The pyrolysis of some methylchlorosilanes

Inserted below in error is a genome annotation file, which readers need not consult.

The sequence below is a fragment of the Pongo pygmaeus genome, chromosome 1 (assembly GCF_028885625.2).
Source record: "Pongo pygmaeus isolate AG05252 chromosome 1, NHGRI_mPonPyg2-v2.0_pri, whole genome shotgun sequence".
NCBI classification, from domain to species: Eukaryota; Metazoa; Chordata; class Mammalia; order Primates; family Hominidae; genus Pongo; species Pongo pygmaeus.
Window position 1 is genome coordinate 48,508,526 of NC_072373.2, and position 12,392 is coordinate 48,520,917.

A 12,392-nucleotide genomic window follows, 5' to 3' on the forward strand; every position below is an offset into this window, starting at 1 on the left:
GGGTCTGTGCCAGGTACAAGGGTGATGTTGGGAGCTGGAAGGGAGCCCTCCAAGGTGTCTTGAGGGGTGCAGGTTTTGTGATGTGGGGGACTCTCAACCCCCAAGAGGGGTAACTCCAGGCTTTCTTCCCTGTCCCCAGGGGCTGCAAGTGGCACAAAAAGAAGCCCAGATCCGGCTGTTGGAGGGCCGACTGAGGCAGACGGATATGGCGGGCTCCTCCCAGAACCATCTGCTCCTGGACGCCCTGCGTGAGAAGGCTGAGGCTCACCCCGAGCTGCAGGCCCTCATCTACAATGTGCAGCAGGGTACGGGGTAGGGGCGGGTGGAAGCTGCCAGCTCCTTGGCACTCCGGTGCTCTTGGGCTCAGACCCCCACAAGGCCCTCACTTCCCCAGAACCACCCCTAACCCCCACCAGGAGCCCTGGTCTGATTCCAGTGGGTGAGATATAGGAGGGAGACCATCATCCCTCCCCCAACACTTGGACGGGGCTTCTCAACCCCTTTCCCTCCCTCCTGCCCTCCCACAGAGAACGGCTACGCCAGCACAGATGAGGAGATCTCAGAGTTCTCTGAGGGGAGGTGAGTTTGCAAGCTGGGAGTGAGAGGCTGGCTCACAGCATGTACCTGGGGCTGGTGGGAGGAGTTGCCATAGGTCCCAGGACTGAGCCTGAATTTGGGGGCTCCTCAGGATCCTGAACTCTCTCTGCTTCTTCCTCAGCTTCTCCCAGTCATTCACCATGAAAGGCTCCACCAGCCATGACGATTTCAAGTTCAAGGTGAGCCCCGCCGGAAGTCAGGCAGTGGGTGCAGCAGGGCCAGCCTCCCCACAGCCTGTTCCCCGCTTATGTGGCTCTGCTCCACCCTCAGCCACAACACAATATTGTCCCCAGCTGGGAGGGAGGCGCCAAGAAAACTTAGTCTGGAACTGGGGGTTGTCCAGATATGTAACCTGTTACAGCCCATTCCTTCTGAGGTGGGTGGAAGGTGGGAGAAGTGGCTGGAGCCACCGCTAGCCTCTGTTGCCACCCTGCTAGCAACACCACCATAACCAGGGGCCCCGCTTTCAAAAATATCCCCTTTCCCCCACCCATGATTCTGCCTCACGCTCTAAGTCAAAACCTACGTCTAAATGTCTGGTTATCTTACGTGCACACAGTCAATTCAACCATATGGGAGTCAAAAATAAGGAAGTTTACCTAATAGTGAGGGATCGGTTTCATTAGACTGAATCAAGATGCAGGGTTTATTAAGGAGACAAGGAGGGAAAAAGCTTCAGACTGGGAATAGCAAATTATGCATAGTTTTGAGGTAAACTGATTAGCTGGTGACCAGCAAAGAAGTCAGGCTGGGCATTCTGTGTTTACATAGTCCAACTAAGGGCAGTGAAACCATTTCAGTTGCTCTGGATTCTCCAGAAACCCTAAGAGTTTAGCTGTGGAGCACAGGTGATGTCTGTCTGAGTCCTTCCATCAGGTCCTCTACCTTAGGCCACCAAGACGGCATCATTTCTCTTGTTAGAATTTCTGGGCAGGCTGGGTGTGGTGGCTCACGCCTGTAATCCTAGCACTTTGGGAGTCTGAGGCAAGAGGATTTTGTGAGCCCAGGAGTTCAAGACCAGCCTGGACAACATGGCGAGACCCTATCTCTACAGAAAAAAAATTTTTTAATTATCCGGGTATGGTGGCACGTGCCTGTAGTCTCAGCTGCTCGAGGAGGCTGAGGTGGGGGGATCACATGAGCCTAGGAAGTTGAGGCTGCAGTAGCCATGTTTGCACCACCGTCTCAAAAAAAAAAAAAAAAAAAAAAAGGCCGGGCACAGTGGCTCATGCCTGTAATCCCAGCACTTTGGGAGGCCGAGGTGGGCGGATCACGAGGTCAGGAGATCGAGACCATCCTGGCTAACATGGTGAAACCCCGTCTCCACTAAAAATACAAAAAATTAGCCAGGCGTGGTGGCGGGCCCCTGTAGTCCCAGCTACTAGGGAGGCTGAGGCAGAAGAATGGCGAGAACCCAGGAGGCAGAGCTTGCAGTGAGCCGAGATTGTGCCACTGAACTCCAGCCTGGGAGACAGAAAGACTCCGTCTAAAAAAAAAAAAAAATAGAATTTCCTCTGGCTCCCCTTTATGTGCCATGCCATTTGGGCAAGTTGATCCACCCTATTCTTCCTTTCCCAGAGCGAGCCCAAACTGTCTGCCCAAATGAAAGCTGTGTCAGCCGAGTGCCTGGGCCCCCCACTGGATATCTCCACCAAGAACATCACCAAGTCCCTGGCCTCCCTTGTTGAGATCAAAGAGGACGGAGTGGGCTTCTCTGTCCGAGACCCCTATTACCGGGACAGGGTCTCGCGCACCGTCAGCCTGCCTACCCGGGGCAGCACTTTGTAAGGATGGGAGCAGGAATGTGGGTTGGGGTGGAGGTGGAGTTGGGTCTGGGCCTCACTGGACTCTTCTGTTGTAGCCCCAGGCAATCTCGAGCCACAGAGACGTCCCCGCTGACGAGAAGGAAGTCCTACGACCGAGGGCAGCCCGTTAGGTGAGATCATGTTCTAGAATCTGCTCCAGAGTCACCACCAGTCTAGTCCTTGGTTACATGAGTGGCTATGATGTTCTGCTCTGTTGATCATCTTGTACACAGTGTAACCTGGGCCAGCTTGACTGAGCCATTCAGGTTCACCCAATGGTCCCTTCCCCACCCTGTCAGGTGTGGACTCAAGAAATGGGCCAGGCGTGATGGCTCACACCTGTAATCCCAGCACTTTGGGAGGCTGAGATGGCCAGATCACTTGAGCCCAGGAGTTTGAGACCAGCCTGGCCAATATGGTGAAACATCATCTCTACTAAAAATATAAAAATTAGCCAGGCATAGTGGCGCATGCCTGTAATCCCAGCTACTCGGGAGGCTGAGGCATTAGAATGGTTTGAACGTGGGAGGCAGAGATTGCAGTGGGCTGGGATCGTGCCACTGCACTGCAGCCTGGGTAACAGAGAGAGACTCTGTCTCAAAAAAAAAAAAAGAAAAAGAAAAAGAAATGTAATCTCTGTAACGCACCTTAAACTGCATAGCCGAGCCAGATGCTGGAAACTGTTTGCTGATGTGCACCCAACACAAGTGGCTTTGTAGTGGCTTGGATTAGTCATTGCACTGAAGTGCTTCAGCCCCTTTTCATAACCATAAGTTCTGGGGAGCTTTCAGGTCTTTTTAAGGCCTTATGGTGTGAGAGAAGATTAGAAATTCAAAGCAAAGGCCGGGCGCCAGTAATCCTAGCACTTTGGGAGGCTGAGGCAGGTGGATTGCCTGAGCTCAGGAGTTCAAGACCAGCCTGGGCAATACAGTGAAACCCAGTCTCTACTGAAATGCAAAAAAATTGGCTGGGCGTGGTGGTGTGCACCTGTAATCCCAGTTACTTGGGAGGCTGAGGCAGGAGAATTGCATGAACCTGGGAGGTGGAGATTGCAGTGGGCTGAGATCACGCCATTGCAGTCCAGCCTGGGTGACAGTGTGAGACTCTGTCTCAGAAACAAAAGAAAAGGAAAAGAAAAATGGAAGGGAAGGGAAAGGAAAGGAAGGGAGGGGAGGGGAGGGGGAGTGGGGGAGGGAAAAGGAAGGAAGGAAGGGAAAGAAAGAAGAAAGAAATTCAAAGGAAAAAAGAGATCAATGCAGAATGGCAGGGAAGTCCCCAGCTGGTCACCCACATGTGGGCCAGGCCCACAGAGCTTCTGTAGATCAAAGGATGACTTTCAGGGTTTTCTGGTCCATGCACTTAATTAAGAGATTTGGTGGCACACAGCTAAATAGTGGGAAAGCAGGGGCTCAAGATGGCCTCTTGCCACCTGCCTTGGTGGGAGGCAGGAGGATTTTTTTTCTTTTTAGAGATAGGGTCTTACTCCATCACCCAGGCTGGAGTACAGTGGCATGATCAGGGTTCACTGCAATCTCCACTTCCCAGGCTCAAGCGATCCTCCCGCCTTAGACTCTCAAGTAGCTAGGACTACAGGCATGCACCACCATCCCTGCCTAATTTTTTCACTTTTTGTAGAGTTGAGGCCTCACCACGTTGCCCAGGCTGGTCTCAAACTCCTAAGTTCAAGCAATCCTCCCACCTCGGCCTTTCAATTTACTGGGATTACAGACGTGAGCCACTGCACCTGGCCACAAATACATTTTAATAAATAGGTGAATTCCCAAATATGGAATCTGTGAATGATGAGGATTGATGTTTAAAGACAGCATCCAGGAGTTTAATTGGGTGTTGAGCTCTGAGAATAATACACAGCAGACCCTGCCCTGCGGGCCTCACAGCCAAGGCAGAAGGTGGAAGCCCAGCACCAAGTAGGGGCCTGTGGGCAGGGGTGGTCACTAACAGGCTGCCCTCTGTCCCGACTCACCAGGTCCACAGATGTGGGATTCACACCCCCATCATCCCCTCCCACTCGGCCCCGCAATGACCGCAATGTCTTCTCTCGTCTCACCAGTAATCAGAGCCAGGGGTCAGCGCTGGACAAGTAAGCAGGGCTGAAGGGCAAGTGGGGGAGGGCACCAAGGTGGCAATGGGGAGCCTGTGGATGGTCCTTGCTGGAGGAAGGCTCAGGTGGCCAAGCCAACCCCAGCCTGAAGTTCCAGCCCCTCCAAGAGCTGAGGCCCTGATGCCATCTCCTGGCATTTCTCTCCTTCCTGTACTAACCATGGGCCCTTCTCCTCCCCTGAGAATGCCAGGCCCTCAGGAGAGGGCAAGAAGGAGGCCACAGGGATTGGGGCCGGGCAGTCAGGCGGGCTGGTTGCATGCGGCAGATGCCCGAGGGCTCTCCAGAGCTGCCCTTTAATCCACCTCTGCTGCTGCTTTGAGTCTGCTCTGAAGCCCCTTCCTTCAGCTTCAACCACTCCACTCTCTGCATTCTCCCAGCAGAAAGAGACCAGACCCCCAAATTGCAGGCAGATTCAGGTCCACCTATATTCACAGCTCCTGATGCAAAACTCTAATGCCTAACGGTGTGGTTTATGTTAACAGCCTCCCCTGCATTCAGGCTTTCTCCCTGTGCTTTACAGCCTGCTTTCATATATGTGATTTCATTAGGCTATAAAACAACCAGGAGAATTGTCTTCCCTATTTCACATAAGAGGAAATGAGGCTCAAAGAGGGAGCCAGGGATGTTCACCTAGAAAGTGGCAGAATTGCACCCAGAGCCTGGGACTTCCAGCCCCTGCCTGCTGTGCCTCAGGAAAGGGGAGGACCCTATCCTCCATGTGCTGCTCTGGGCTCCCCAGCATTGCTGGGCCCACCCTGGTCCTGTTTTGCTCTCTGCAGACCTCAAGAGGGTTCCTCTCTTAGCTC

By analogy with the established mechanism for the low pressure pyrolysis of tetramethylsilane (TMS)1, the decomposition of trimethylchlorosilane (3MCS) would be expected to proceed thus, The dimeric product, if formed, could be useful as a precursor to long chain polymers containing (-Si-C-)n units. Thus, 3MCS was pyrolysed, at low pressure in a static system, using quadrupole mass spectrometry as the principal method of analysis. First order Arrhenius parameters given by log10 k = (17. 03 +.34) - (366.5 + 7.2 KJ mol-1)/2 . 303RT were measured for the decomposition, the activation energy being assigned to the silicon-methyl bond strength. The dimeric product proposed above however, was not formed, dimethyldichlorosilane (2M2CS) being the major silicon-containing product. Since a small quantity of hydrogen chloride was invariably present in the experimental system, owing to some hydrolysis of the reactant by background water, it was suggested that the addition process, could prevent reaction (4). A series of experiments was devised to test this idea and it was shown to be a possible explanation. The decomposition of 1,1-dimethyl-l-silacyclobutane (DMSCB) is well known2. From the co-pyrolysis of DMSCB with hydrogen chloride3 it was found that the addition is a very efficient process, reaction (7) being suppressed until most of the hydrogen chloride had been used up. Since no competition between processes (7) and (8) could be observed, an unusual analysis method was devised, which involved a comparison of the "on-set time" for reaction (7) with the calculated amount of DMSCB decomposed. Computer simulation of the co-pyrolysis mechanism yielded values of log10 k7 = (7.5 + .3) - (12 + 5 KJ mol-1)/2.303 RT. The addition of hydrogen bromide to 1,1-dimethylsilaethene was also investigated. Finally, the decomposition of dimethylchlorosilane (DMCS) and of methyldichlorosilane (MDCS), was shown to proceed via a radical route, consistent with the proposed pyrolysis mechanism of trimethylsilane1. The co-pyrolysis of DMCS and of MDCS with sulphur hexafluoride provided evidence for the presence of silicon radicals, the hexafluoride being a good "trap" for such species.